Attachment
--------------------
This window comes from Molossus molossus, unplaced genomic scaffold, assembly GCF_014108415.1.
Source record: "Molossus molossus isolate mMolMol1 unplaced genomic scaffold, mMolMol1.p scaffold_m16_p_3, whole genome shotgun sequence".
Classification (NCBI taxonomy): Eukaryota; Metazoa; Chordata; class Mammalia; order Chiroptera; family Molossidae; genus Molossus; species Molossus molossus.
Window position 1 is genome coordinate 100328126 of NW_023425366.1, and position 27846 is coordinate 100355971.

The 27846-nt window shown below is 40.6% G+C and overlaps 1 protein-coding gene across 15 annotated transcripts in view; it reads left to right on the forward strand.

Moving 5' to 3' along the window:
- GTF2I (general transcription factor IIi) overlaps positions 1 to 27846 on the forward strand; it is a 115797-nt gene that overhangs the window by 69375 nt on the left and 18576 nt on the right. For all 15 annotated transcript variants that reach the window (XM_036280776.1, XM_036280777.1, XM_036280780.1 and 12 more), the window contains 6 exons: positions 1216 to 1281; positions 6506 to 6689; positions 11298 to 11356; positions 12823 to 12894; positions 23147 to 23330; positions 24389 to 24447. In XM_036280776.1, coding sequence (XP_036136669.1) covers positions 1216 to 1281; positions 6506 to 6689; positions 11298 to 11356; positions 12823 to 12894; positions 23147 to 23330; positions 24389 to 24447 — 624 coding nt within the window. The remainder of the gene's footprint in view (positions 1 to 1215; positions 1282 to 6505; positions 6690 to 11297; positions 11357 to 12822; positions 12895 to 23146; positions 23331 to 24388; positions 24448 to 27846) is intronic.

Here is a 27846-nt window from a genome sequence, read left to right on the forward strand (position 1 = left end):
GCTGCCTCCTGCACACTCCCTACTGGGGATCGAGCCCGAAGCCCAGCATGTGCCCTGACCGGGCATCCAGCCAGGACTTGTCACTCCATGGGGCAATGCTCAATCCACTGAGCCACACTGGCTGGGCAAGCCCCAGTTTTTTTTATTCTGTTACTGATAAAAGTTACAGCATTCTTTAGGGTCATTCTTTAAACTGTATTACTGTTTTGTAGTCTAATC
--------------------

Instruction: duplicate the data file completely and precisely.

This window comes from Molossus molossus, unplaced genomic scaffold, assembly GCF_014108415.1.
Source record: "Molossus molossus isolate mMolMol1 unplaced genomic scaffold, mMolMol1.p scaffold_m16_p_3, whole genome shotgun sequence".
Classification (NCBI taxonomy): Eukaryota; Metazoa; Chordata; class Mammalia; order Chiroptera; family Molossidae; genus Molossus; species Molossus molossus.
Window position 1 is genome coordinate 100328126 of NW_023425366.1, and position 27846 is coordinate 100355971.

The 27846-nt window shown below is 40.6% G+C and overlaps 1 protein-coding gene across 15 annotated transcripts in view; it reads left to right on the forward strand.

Moving 5' to 3' along the window:
- GTF2I (general transcription factor IIi) overlaps positions 1 to 27846 on the forward strand; it is a 115797-nt gene that overhangs the window by 69375 nt on the left and 18576 nt on the right. For all 15 annotated transcript variants that reach the window (XM_036280776.1, XM_036280777.1, XM_036280780.1 and 12 more), the window contains 6 exons: positions 1216 to 1281; positions 6506 to 6689; positions 11298 to 11356; positions 12823 to 12894; positions 23147 to 23330; positions 24389 to 24447. In XM_036280776.1, coding sequence (XP_036136669.1) covers positions 1216 to 1281; positions 6506 to 6689; positions 11298 to 11356; positions 12823 to 12894; positions 23147 to 23330; positions 24389 to 24447 — 624 coding nt within the window. The remainder of the gene's footprint in view (positions 1 to 1215; positions 1282 to 6505; positions 6690 to 11297; positions 11357 to 12822; positions 12895 to 23146; positions 23331 to 24388; positions 24448 to 27846) is intronic.

Here is a 27846-nt window from a genome sequence, read left to right on the forward strand (position 1 = left end):
GCTGCCTCCTGCACACTCCCTACTGGGGATCGAGCCCGAAGCCCAGCATGTGCCCTGACCGGGCATCCAGCCAGGACTTGTCACTCCATGGGGCAATGCTCAATCCACTGAGCCACACTGGCTGGGCAAGCCCCAGTTTTTTTTATTCTGTTACTGATAAAAGTTACAGCATTCTTTAGGGTCATTCTTTAAACTGTATTACTGTTTTGTAGTCTAATC